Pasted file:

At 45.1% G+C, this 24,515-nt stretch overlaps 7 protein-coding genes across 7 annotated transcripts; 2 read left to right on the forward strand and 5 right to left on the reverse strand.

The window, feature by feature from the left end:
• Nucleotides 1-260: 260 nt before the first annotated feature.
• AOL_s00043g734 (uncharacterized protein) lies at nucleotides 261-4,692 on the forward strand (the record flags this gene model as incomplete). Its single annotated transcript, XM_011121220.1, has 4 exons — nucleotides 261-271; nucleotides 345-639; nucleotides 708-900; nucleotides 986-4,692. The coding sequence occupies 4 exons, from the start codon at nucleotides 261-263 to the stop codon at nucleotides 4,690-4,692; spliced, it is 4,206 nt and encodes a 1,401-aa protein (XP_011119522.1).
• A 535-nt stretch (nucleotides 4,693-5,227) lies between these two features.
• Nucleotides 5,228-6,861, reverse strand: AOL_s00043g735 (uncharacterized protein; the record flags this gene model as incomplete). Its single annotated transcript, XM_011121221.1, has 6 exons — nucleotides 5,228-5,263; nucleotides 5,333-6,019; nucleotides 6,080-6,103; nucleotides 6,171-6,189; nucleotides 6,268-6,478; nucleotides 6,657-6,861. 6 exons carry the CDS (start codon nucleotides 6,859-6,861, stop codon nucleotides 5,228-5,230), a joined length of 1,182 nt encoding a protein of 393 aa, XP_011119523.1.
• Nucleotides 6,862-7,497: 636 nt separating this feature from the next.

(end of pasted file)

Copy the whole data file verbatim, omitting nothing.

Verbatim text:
At 45.1% G+C, this 24,515-nt stretch overlaps 7 protein-coding genes across 7 annotated transcripts; 2 read left to right on the forward strand and 5 right to left on the reverse strand.

The window, feature by feature from the left end:
• Nucleotides 1-260: 260 nt before the first annotated feature.
• AOL_s00043g734 (uncharacterized protein) lies at nucleotides 261-4,692 on the forward strand (the record flags this gene model as incomplete). Its single annotated transcript, XM_011121220.1, has 4 exons — nucleotides 261-271; nucleotides 345-639; nucleotides 708-900; nucleotides 986-4,692. The coding sequence occupies 4 exons, from the start codon at nucleotides 261-263 to the stop codon at nucleotides 4,690-4,692; spliced, it is 4,206 nt and encodes a 1,401-aa protein (XP_011119522.1).
• A 535-nt stretch (nucleotides 4,693-5,227) lies between these two features.
• Nucleotides 5,228-6,861, reverse strand: AOL_s00043g735 (uncharacterized protein; the record flags this gene model as incomplete). Its single annotated transcript, XM_011121221.1, has 6 exons — nucleotides 5,228-5,263; nucleotides 5,333-6,019; nucleotides 6,080-6,103; nucleotides 6,171-6,189; nucleotides 6,268-6,478; nucleotides 6,657-6,861. 6 exons carry the CDS (start codon nucleotides 6,859-6,861, stop codon nucleotides 5,228-5,230), a joined length of 1,182 nt encoding a protein of 393 aa, XP_011119523.1.
• Nucleotides 6,862-7,497: 636 nt separating this feature from the next.